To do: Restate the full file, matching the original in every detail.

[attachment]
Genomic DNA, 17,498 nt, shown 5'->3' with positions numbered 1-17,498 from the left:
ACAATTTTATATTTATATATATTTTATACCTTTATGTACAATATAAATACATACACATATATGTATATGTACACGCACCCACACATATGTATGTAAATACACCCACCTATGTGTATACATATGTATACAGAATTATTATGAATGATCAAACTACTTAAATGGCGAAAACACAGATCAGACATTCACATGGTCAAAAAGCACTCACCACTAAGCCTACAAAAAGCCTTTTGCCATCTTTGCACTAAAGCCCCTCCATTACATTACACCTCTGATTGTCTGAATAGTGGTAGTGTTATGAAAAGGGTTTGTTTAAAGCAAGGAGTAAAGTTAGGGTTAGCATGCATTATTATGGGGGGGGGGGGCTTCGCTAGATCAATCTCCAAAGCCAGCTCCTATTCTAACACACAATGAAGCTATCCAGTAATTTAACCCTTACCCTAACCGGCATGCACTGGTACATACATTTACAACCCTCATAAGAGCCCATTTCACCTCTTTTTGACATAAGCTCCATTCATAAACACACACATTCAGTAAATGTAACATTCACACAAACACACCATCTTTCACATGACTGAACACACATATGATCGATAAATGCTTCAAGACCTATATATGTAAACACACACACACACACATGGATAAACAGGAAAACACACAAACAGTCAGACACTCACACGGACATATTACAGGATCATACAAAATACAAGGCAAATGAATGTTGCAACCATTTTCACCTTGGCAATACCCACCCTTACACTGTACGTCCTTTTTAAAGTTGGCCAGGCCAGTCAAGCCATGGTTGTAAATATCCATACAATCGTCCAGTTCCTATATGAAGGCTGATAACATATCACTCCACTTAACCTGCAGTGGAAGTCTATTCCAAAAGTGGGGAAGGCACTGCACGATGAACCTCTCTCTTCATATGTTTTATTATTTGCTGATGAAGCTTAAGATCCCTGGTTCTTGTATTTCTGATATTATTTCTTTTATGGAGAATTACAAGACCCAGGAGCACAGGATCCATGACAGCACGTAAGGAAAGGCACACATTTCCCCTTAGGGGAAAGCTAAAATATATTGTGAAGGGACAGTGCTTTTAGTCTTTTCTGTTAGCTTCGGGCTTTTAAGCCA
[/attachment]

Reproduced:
Genomic DNA, 17,498 nt, shown 5'->3' with positions numbered 1-17,498 from the left:
ACAATTTTATATTTATATATATTTTATACCTTTATGTACAATATAAATACATACACATATATGTATATGTACACGCACCCACACATATGTATGTAAATACACCCACCTATGTGTATACATATGTATACAGAATTATTATGAATGATCAAACTACTTAAATGGCGAAAACACAGATCAGACATTCACATGGTCAAAAAGCACTCACCACTAAGCCTACAAAAAGCCTTTTGCCATCTTTGCACTAAAGCCCCTCCATTACATTACACCTCTGATTGTCTGAATAGTGGTAGTGTTATGAAAAGGGTTTGTTTAAAGCAAGGAGTAAAGTTAGGGTTAGCATGCATTATTATGGGGGGGGGGGGCTTCGCTAGATCAATCTCCAAAGCCAGCTCCTATTCTAACACACAATGAAGCTATCCAGTAATTTAACCCTTACCCTAACCGGCATGCACTGGTACATACATTTACAACCCTCATAAGAGCCCATTTCACCTCTTTTTGACATAAGCTCCATTCATAAACACACACATTCAGTAAATGTAACATTCACACAAACACACCATCTTTCACATGACTGAACACACATATGATCGATAAATGCTTCAAGACCTATATATGTAAACACACACACACACACATGGATAAACAGGAAAACACACAAACAGTCAGACACTCACACGGACATATTACAGGATCATACAAAATACAAGGCAAATGAATGTTGCAACCATTTTCACCTTGGCAATACCCACCCTTACACTGTACGTCCTTTTTAAAGTTGGCCAGGCCAGTCAAGCCATGGTTGTAAATATCCATACAATCGTCCAGTTCCTATATGAAGGCTGATAACATATCACTCCACTTAACCTGCAGTGGAAGTCTATTCCAAAAGTGGGGAAGGCACTGCACGATGAACCTCTCTCTTCATATGTTTTATTATTTGCTGATGAAGCTTAAGATCCCTGGTTCTTGTATTTCTGATATTATTTCTTTTATGGAGAATTACAAGACCCAGGAGCACAGGATCCATGACAGCACGTAAGGAAAGGCACACATTTCCCCTTAGGGGAAAGCTAAAATATATTGTGAAGGGACAGTGCTTTTAGTCTTTTCTGTTAGCTTCGGGCTTTTAAGCCA